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    Some –
    body once
    showed me
    the “Ask
    the Rabbi”
    c o l u m n
    that was
    printed in a certain magazine
    (that is not connected to our
    community). The question was
    posed by a man who had decided sometime earlier to move to
    a different synagogue, and was
    now having second thoughts.
    For years, the man and his family
    belonged to a wonderfully warm,
    friendly, inviting synagogue that
    had an outstanding Rabbi who
    was both an impressive talmid hacham and an exceptionally warm
    and caring person. However, although the synagogue was warm
    and friendly, the father was disturbed by the talking during the
    prayer service. He felt that this set
    a very negative example for his
    children, and so they moved to a
    different synagogue, where there
    is greater decorum and respect
    during the prayers. The problem
    was that the people in this synagogue were not as friendly. The
    family never really felt connected
    to the congregation, and so before long, the wife and daughters
    stopped going to prayers altogether, and the son started going to the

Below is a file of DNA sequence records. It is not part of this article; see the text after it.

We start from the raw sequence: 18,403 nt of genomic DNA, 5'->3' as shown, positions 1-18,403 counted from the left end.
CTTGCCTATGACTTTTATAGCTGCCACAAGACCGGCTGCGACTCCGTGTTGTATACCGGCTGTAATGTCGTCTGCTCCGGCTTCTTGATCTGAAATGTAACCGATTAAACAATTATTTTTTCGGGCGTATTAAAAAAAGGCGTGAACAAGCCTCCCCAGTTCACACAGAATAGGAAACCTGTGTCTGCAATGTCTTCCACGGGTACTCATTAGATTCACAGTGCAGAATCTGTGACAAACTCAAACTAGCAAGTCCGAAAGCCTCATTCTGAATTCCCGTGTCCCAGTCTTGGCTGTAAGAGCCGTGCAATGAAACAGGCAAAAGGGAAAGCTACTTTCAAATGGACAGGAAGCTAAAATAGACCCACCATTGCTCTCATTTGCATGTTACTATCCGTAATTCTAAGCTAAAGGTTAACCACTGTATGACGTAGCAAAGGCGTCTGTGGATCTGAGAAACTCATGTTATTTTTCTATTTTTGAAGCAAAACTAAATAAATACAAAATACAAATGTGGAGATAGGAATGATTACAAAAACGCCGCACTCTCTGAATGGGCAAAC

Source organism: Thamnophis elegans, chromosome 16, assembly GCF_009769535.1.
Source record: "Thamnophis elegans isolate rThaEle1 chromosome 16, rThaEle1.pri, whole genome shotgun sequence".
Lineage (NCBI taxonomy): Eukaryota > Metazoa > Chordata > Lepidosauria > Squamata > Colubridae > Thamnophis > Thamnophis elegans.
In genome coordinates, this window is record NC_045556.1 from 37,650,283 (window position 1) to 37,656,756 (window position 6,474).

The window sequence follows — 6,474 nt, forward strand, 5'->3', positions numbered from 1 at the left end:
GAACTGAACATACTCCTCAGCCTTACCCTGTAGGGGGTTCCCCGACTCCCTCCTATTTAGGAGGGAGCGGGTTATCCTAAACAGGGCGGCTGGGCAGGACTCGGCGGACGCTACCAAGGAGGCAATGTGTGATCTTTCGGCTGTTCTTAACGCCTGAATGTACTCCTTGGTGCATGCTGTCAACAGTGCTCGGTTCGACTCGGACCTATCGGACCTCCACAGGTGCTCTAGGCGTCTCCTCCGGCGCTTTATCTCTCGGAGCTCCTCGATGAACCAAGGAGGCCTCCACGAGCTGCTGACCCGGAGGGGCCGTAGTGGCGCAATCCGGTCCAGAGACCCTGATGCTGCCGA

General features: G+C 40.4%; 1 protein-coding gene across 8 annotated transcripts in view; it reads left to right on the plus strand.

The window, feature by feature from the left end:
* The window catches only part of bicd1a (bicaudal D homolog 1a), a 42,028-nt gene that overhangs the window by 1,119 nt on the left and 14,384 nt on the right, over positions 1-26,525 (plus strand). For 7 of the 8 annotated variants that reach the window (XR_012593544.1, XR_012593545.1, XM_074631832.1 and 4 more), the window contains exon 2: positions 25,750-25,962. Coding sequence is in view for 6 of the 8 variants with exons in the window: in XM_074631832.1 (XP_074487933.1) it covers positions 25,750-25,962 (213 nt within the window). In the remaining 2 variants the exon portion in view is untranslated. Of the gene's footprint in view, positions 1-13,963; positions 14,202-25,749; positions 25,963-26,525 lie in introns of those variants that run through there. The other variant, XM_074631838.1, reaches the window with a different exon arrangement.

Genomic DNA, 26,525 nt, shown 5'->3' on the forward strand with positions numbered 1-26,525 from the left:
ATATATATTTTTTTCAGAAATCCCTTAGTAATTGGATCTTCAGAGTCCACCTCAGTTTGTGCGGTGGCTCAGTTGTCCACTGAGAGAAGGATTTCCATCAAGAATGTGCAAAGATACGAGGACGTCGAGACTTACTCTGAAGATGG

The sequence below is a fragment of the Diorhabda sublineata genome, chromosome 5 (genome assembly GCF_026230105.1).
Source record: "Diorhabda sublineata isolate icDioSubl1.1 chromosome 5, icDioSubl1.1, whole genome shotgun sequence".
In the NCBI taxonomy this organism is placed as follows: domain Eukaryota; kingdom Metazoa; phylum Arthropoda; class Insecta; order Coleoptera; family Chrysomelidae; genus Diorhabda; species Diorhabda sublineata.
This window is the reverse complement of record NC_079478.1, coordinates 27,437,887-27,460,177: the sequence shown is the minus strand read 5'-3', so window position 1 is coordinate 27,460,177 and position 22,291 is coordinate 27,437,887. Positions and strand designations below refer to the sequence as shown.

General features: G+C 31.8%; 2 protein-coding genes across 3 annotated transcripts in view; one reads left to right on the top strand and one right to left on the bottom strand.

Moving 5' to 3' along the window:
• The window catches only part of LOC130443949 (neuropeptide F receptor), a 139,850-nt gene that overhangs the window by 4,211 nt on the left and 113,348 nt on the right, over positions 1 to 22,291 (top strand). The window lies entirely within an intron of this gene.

first synagogue.
    One Shabbat
    morning, the
    man overslept
    and could not
    go to the second
    synagogue. He
    told his family
    he would be going that morning
    to their original
    synagogue, and
    they all excitedly
    decided to join
    him. At the synagogue, they were
    all received very warmly by the
    members who were overjoyed that
    they returned. This got the man to
    start thinking if perhaps he should
    again regularly attend the first
    synagogue. His question was:
    should he attend a warm, friendly
    synagogue where there is talking
    during the service, or a synagogue
    which is less friendly, where his
    family did not feel they belonged,
    but where the service was conducted with the appropriate level
    of decorum?
    The Rabbi did not give a clearcut answer to this question. But
    in my humble opinion, there is
    no question whatsoever. In my
    mind, it is clear beyond a shadow
    of doubt, without any hesitation
    whatsoever, that the family should
    attend the first synagogue, the
    congregation which offers them
    a sense of belonging and a sense
    of community. As serious a prohibition as it is to speak during the
    prayer services, and while this is,
    without question, a problem that
    must not be ignored, we need to
    place ourselves in a community,
    somewhere where we feel a sense
    of belonging and connectedness,
    because only in such a setting are
    we able to grow and reach our full